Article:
Women’s rugby (rugby league, rugby union and rugby sevens) has recently grown in participation and professionalisation. There is under-representation of women-only cohorts within applied sport science and medicine research and within the women’s rugby evidence base. The aims of this article are: Part 1: to undertake a systematic-scoping review of the applied sport science and medicine of women’s rugby, and Part 2: to develop a consensus statement on future research priorities. This article will be designed in two parts: Part 1: a systematic-scoping review, and Part 2: a three-round Delphi consensus method. For Part 1, systematic searches of three electronic databases (PubMed (MEDLINE), Scopus, SPORTDiscus (EBSCOhost)) will be performed from the earliest record. These databases will be searched to identify any sport science and medicine themed studies within women’s rugby. The Preferred Reporting Items for Systematic Reviews and Meta-analyses extension for Scoping Reviews will be adhered to. Part 2 involves a three-round Delphi consensus method to identify future research priorities. Identified experts in women’s rugby will be provided with overall findings from Part 1 to inform decision-making. Participants will then be asked to provide a list of research priority areas. Over the three rounds, priority areas achieving consensus (≥70% agreement) will be identified. This study has received institutional ethical approval. When complete, the manuscript will be submitted for publication in a peer-reviewed journal. The findings of this article will have relevance for a wide range of stakeholders in women’s rugby, including policymakers and governing bodies.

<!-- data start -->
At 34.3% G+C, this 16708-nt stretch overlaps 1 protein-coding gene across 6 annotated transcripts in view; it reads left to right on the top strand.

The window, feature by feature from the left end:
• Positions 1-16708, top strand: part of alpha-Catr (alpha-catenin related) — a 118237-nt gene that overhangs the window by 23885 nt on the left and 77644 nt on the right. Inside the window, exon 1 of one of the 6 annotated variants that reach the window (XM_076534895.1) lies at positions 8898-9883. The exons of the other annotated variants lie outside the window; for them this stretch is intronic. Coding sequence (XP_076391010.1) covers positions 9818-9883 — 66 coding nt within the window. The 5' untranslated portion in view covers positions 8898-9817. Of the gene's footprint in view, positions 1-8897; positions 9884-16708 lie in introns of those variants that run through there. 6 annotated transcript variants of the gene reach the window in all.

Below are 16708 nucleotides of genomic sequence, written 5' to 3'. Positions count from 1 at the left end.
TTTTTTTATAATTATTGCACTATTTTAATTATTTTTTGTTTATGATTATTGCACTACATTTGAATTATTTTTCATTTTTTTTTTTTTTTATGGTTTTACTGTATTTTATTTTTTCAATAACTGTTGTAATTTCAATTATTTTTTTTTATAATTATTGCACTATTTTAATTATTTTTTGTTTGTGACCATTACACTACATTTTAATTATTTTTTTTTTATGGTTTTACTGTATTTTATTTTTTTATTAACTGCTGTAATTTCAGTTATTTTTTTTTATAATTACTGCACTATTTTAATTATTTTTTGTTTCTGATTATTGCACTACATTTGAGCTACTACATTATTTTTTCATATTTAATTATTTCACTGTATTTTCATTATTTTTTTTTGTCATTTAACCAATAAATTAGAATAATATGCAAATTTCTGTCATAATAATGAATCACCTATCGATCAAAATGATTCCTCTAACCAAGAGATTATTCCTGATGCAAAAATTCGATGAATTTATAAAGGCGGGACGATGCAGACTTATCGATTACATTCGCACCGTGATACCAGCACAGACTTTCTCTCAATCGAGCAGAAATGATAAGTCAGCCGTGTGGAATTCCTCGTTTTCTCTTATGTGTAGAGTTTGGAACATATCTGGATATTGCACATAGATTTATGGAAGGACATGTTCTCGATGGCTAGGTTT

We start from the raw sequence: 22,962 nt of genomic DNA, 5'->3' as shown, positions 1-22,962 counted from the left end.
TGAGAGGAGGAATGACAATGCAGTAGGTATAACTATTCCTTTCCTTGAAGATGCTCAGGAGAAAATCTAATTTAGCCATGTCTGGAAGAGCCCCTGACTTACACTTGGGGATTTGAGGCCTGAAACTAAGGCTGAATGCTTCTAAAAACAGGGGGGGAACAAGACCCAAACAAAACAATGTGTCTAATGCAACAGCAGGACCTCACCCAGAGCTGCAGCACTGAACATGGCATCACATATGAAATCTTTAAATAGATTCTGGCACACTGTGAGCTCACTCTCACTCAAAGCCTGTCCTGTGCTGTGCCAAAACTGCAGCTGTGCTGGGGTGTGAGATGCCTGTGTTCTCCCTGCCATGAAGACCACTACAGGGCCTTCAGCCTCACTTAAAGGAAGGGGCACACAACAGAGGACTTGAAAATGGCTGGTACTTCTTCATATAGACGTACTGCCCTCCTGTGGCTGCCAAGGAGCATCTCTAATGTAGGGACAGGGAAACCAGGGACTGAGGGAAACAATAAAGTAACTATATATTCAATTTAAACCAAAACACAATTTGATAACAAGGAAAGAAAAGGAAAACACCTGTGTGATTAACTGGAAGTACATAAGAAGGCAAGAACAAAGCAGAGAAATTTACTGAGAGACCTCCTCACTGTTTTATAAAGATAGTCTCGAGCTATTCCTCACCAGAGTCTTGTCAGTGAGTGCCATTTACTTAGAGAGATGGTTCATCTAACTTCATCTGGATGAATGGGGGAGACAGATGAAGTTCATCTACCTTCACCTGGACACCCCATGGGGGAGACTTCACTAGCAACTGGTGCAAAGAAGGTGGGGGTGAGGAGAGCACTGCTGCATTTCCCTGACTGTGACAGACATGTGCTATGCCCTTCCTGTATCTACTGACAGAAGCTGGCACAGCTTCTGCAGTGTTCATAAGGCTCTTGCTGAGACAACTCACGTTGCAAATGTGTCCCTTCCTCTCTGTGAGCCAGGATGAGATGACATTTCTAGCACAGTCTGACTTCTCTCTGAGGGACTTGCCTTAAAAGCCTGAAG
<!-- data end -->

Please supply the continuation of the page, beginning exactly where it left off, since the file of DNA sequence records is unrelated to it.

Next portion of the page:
- contact sports